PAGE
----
Commentary for Concluding Days of Pesach

16 Apr

The Torah reading for the seventh day of Passover is focused on the crossing of the Red Sea and the accompanying Song of the Sea with which the Israelites praise God for saving them. The haftarah is the twenty-second chapter of II Samuel, which contains a personal prayer from (not yet King) David thanking God for saving him from King Saul, who has ordered his execution. The obvious connection between the two passages is that both contain a prayer that thanks God for salvation from a more powerful foe, but the connection between the two runs deeper than that.

 

David’s prayer is reprinted as Psalm 18, with a few minor variations to make it more generic. Tradition teaches us that King David did this as a gift for the Jewish People, providing those who have gone through the same turmoil that he did with words to expression the emotions that they might not be able to find for themselves. The Song of the Sea opens with the well-known phrase “Thus sang Moses and the Children of Israel this song to the Lord (Ex. 15:1).” What is less well known is that this phrase can also be translated as “Thus will sing Moses and the Children of Israel this song to the Lord.” This alternate reading, like David’s transformation of II Samuel 22 into Psalm 18, changes the song from a one-time expression of gratitude into a prescription for future generations for when they need to praise God.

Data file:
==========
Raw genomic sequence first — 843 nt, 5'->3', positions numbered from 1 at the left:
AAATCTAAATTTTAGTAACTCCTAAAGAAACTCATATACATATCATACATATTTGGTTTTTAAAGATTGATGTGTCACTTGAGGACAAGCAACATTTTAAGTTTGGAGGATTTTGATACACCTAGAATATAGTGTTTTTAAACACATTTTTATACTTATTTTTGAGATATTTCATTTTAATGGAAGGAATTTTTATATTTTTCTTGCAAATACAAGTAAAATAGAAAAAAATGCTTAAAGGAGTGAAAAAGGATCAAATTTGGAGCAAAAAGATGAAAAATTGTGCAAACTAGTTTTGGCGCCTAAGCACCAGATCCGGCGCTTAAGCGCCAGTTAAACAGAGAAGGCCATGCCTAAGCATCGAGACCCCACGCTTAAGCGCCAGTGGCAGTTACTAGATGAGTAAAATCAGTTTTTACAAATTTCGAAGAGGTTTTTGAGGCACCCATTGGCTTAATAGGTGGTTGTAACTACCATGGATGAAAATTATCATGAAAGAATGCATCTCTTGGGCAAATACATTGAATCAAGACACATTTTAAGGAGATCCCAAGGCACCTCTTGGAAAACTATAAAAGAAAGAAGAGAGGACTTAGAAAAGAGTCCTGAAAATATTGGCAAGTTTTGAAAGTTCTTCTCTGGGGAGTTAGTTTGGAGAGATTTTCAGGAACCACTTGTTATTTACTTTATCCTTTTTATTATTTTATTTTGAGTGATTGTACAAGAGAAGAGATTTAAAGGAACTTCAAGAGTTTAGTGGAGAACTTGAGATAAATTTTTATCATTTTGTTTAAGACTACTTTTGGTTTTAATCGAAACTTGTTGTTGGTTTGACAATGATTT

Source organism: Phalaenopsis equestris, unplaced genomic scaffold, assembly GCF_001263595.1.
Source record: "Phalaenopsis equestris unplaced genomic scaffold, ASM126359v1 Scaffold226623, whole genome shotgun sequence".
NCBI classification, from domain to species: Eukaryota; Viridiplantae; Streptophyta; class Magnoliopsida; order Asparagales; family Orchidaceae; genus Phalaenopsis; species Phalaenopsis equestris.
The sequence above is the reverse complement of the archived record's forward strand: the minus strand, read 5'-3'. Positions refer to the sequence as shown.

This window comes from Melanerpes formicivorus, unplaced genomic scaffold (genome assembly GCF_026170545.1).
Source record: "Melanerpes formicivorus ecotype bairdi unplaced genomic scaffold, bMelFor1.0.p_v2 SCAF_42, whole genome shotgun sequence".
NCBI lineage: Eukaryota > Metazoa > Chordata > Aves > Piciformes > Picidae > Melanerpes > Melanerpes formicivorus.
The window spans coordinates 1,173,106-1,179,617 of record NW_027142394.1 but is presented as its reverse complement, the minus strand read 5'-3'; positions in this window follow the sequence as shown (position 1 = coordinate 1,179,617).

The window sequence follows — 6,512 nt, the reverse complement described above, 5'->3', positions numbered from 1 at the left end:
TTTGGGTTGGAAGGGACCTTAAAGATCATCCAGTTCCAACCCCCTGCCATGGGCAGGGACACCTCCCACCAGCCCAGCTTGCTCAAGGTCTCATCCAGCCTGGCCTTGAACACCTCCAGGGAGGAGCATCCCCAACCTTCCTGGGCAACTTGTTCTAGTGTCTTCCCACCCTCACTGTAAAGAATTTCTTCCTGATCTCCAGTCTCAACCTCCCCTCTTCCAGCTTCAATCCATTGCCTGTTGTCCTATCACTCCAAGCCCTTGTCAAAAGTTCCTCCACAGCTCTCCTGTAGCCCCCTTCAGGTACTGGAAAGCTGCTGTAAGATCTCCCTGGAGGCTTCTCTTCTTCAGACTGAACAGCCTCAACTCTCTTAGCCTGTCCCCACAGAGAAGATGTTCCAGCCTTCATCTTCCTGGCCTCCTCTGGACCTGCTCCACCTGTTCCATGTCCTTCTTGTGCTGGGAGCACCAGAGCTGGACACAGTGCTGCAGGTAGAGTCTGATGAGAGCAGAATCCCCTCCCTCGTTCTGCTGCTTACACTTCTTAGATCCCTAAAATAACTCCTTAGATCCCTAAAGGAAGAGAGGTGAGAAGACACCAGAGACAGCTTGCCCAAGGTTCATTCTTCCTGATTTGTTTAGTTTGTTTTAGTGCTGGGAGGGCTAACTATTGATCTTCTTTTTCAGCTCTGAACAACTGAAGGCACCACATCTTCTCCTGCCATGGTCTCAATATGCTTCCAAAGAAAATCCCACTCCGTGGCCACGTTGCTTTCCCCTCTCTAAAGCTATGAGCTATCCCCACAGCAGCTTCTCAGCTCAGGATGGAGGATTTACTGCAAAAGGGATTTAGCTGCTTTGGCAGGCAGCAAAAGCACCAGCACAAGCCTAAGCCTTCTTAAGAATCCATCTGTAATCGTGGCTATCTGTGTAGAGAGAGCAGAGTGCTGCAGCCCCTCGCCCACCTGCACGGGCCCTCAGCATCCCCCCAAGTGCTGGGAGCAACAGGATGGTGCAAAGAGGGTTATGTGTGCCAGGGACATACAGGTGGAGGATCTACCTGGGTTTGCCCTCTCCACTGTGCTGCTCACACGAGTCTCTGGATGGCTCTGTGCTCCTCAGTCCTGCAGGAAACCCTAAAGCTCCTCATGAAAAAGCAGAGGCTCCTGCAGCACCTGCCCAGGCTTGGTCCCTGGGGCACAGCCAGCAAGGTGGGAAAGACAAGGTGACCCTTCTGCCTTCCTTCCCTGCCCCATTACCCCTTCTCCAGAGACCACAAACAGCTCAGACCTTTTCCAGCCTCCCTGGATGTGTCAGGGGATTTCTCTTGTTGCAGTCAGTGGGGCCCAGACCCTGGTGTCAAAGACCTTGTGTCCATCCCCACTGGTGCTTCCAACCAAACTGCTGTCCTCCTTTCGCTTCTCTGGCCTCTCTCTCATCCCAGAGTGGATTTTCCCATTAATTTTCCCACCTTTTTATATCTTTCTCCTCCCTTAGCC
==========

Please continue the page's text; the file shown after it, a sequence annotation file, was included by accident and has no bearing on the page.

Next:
On Passover we celebrate both our freedom from slavery and our birth as a nation, but with this celebration must come the question of what we are doing with this freedom. This freedom is but one of the many gifts we have each been given, both as individuals and as a nation, both by God and by those that have come before us. If we, both as individuals and as a nation, do not make use of our freedom to explore these other gifts of culture, religion, and personal ability and expression, then we are letting God’s gift of freedom go to waste.

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